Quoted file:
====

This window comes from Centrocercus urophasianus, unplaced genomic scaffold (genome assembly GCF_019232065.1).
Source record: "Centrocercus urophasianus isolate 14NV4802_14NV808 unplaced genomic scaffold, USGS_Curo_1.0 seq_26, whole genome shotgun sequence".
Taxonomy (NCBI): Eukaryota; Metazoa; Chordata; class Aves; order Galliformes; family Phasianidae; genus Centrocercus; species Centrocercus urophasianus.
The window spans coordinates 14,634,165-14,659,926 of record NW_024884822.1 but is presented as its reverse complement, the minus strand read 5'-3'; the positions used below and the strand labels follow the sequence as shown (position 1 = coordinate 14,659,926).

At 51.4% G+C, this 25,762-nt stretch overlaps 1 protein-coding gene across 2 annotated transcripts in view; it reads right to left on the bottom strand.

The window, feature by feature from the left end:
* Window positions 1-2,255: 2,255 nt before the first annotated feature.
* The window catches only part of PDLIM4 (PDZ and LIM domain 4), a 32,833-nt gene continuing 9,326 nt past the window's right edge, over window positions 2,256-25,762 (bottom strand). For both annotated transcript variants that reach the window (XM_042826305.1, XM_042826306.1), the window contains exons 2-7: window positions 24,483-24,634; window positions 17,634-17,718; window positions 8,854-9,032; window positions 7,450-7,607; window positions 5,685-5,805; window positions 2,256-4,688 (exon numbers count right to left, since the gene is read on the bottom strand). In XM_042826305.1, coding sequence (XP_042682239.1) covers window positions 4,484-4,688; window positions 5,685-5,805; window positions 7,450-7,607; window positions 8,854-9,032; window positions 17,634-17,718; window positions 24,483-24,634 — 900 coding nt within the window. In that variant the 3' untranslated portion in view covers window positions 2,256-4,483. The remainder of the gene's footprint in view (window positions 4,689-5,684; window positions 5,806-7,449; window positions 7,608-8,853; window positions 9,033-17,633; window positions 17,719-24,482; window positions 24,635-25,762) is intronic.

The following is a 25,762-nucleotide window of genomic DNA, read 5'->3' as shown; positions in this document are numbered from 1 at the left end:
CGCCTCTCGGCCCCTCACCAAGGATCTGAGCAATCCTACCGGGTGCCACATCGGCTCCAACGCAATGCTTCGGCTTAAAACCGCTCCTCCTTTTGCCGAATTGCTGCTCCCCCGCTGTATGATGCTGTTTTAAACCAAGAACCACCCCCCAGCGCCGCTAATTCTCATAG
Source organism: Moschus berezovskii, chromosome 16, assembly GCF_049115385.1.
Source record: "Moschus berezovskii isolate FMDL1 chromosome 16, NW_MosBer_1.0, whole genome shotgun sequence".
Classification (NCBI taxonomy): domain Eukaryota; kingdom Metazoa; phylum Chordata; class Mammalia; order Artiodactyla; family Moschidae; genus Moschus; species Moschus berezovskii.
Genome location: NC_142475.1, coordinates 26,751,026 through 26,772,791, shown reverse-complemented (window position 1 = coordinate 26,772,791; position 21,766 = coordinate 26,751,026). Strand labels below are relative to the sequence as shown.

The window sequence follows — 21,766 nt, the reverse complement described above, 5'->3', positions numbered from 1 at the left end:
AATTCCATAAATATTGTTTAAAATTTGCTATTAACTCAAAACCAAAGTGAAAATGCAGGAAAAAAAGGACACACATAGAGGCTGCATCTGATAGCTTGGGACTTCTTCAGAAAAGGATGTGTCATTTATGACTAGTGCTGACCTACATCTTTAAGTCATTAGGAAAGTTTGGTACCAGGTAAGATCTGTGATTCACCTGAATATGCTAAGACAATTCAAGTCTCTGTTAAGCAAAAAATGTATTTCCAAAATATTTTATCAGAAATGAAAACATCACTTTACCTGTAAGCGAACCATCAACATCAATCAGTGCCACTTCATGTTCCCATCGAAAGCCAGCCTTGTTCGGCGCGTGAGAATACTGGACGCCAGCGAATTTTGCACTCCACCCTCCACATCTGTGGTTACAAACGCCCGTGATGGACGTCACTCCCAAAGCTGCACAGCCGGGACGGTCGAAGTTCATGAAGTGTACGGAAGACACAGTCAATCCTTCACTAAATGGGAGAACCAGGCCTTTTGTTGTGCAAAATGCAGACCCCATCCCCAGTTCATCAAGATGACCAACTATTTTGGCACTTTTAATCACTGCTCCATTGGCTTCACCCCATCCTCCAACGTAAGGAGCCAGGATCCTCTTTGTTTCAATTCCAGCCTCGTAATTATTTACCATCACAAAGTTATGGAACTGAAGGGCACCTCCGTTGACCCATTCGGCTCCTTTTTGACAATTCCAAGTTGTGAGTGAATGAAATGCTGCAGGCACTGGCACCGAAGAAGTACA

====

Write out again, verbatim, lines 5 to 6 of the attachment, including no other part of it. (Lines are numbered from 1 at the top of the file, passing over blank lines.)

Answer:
At 51.4% G+C, this 25,762-nt stretch overlaps 1 protein-coding gene across 2 annotated transcripts in view; it reads right to left on the bottom strand.

The window, feature by feature from the left end: